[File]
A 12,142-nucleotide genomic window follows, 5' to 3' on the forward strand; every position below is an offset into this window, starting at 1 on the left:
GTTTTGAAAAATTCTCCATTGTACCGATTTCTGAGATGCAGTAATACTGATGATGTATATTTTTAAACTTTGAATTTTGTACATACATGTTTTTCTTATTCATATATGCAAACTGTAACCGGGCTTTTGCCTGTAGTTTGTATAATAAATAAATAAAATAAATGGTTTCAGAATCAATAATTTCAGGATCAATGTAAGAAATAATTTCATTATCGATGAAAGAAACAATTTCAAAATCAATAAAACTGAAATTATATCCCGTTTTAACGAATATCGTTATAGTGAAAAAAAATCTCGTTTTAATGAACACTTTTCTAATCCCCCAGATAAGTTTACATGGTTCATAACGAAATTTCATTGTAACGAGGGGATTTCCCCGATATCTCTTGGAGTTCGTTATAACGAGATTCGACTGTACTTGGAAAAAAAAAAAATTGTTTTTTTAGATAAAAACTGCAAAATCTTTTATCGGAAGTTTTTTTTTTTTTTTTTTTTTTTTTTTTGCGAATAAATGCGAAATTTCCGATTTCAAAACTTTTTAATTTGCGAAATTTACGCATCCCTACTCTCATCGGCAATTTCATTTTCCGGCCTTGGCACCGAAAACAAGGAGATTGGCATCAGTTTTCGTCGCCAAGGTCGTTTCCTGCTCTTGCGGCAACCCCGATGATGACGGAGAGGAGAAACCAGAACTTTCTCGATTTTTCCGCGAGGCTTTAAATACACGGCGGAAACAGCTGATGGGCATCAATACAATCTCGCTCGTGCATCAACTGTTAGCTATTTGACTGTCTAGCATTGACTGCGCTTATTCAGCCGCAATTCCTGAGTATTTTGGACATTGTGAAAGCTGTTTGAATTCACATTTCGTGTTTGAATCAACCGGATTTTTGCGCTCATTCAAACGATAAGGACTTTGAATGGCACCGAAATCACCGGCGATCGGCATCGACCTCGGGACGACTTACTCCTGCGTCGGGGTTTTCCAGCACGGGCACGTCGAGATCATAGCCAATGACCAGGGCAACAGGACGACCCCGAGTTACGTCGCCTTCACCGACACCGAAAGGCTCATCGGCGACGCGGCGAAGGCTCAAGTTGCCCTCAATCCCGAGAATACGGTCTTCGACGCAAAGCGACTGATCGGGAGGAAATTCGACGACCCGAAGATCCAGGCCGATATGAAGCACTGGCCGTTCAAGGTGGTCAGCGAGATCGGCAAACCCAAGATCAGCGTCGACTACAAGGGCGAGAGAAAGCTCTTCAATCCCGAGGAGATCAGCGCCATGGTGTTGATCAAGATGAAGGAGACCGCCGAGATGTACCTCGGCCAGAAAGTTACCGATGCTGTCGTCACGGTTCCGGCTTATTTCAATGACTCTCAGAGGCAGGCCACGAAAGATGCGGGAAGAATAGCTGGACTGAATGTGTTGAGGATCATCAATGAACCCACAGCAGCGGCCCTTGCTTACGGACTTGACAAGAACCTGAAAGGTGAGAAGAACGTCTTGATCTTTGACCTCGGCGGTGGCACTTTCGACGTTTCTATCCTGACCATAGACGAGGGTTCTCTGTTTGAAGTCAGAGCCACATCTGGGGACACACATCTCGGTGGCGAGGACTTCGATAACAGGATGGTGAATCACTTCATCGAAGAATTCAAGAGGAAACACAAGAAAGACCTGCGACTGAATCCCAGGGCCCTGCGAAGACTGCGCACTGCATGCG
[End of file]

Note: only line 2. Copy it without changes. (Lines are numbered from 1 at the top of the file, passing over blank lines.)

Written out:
GTTTTGAAAAATTCTCCATTGTACCGATTTCTGAGATGCAGTAATACTGATGATGTATATTTTTAAACTTTGAATTTTGTACATACATGTTTTTCTTATTCATATATGCAAACTGTAACCGGGCTTTTGCCTGTAGTTTGTATAATAAATAAATAAAATAAATGGTTTCAGAATCAATAATTTCAGGATCAATGTAAGAAATAATTTCATTATCGATGAAAGAAACAATTTCAAAATCAATAAAACTGAAATTATATCCCGTTTTAACGAATATCGTTATAGTGAAAAAAAATCTCGTTTTAATGAACACTTTTCTAATCCCCCAGATAAGTTTACATGGTTCATAACGAAATTTCATTGTAACGAGGGGATTTCCCCGATATCTCTTGGAGTTCGTTATAACGAGATTCGACTGTACTTGGAAAAAAAAAAAATTGTTTTTTTAGATAAAAACTGCAAAATCTTTTATCGGAAGTTTTTTTTTTTTTTTTTTTTTTTTTTTTGCGAATAAATGCGAAATTTCCGATTTCAAAACTTTTTAATTTGCGAAATTTACGCATCCCTACTCTCATCGGCAATTTCATTTTCCGGCCTTGGCACCGAAAACAAGGAGATTGGCATCAGTTTTCGTCGCCAAGGTCGTTTCCTGCTCTTGCGGCAACCCCGATGATGACGGAGAGGAGAAACCAGAACTTTCTCGATTTTTCCGCGAGGCTTTAAATACACGGCGGAAACAGCTGATGGGCATCAATACAATCTCGCTCGTGCATCAACTGTTAGCTATTTGACTGTCTAGCATTGACTGCGCTTATTCAGCCGCAATTCCTGAGTATTTTGGACATTGTGAAAGCTGTTTGAATTCACATTTCGTGTTTGAATCAACCGGATTTTTGCGCTCATTCAAACGATAAGGACTTTGAATGGCACCGAAATCACCGGCGATCGGCATCGACCTCGGGACGACTTACTCCTGCGTCGGGGTTTTCCAGCACGGGCACGTCGAGATCATAGCCAATGACCAGGGCAACAGGACGACCCCGAGTTACGTCGCCTTCACCGACACCGAAAGGCTCATCGGCGACGCGGCGAAGGCTCAAGTTGCCCTCAATCCCGAGAATACGGTCTTCGACGCAAAGCGACTGATCGGGAGGAAATTCGACGACCCGAAGATCCAGGCCGATATGAAGCACTGGCCGTTCAAGGTGGTCAGCGAGATCGGCAAACCCAAGATCAGCGTCGACTACAAGGGCGAGAGAAAGCTCTTCAATCCCGAGGAGATCAGCGCCATGGTGTTGATCAAGATGAAGGAGACCGCCGAGATGTACCTCGGCCAGAAAGTTACCGATGCTGTCGTCACGGTTCCGGCTTATTTCAATGACTCTCAGAGGCAGGCCACGAAAGATGCGGGAAGAATAGCTGGACTGAATGTGTTGAGGATCATCAATGAACCCACAGCAGCGGCCCTTGCTTACGGACTTGACAAGAACCTGAAAGGTGAGAAGAACGTCTTGATCTTTGACCTCGGCGGTGGCACTTTCGACGTTTCTATCCTGACCATAGACGAGGGTTCTCTGTTTGAAGTCAGAGCCACATCTGGGGACACACATCTCGGTGGCGAGGACTTCGATAACAGGATGGTGAATCACTTCATCGAAGAATTCAAGAGGAAACACAAGAAAGACCTGCGACTGAATCCCAGGGCCCTGCGAAGACTGCGCACTGCATGCG